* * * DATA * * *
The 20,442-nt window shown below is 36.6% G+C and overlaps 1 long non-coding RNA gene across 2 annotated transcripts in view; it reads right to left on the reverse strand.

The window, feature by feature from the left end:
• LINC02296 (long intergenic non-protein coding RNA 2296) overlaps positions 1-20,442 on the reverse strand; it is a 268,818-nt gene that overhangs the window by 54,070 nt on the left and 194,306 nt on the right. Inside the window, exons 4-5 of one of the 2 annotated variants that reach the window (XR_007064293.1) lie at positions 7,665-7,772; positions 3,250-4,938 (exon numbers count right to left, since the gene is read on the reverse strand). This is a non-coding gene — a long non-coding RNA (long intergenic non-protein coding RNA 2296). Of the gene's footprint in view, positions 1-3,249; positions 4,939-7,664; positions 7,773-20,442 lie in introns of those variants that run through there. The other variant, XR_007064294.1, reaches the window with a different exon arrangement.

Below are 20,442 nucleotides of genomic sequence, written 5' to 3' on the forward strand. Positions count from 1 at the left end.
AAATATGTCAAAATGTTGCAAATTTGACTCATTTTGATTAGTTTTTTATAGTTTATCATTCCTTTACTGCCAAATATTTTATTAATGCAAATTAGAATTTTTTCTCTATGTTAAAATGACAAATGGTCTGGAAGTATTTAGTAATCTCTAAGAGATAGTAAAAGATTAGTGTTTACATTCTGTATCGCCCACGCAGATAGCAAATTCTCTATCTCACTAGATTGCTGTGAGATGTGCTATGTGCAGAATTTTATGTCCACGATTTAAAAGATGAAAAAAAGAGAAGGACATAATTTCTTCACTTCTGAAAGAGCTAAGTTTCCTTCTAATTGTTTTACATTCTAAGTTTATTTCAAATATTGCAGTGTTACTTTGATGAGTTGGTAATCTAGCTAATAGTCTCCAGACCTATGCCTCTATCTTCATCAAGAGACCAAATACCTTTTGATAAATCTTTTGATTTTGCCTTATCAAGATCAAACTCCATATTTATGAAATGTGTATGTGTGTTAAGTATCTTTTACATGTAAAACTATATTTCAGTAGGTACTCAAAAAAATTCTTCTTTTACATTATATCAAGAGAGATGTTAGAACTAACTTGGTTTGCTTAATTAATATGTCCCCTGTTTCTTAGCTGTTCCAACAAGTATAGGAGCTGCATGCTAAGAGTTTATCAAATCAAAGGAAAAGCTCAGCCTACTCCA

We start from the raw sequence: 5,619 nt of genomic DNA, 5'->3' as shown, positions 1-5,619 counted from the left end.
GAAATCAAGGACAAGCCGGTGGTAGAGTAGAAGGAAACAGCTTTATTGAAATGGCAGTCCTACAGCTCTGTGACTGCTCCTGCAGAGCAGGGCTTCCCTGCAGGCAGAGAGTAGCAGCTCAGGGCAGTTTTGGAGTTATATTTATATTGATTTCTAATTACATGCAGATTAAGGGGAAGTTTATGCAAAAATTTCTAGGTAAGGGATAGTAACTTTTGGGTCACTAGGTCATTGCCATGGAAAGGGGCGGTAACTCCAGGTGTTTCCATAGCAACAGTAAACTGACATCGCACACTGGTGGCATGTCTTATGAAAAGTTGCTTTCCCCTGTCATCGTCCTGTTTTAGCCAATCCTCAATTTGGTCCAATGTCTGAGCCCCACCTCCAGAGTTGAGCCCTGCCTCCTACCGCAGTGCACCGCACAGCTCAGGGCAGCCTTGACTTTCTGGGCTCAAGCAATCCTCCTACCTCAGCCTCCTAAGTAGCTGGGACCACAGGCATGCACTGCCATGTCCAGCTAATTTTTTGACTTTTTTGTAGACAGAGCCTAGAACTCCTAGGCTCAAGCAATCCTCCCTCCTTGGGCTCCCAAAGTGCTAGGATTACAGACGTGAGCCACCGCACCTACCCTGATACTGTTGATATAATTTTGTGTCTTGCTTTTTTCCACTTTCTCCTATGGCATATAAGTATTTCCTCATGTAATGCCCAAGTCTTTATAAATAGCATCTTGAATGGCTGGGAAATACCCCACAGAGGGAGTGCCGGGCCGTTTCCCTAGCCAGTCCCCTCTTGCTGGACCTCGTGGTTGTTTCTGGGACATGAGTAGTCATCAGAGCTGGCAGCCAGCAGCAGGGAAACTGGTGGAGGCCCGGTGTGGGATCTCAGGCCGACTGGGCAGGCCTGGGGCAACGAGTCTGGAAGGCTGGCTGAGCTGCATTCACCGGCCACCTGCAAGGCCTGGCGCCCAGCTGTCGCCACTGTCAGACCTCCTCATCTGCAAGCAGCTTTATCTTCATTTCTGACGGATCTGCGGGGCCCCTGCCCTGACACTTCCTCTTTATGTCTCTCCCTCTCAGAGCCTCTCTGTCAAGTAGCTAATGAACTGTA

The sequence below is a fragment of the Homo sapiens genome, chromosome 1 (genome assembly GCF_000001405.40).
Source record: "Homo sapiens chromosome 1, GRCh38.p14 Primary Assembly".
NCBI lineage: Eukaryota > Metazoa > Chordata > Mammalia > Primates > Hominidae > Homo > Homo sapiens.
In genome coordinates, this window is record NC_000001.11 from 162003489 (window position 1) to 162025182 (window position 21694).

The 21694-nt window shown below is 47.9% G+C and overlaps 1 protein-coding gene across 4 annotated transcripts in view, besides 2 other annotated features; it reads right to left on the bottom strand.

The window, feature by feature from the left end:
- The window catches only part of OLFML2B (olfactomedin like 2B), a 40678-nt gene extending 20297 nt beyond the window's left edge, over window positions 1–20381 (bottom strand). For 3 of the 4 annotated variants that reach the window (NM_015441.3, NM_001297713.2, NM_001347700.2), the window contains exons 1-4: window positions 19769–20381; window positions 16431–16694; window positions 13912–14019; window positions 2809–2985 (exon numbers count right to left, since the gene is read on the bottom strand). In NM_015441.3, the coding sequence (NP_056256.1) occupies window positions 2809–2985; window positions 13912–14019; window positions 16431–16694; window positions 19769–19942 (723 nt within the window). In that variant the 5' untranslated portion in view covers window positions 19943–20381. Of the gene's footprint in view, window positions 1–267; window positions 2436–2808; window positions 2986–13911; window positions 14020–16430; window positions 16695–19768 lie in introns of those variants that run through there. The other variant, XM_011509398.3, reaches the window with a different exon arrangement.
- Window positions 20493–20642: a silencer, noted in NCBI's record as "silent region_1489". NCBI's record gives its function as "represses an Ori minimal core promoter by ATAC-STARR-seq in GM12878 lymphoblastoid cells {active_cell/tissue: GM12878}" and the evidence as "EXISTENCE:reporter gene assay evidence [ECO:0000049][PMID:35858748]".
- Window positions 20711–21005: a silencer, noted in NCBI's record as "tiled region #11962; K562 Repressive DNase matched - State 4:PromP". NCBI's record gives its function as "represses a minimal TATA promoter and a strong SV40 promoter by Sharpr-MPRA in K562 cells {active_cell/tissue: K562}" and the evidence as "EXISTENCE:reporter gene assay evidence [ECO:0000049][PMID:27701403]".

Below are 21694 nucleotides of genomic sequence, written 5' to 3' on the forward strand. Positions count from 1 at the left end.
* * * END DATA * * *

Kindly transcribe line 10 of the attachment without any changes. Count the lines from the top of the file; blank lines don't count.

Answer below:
NCBI lineage: Eukaryota > Metazoa > Chordata > Mammalia > Primates > Hominidae > Homo > Homo sapiens.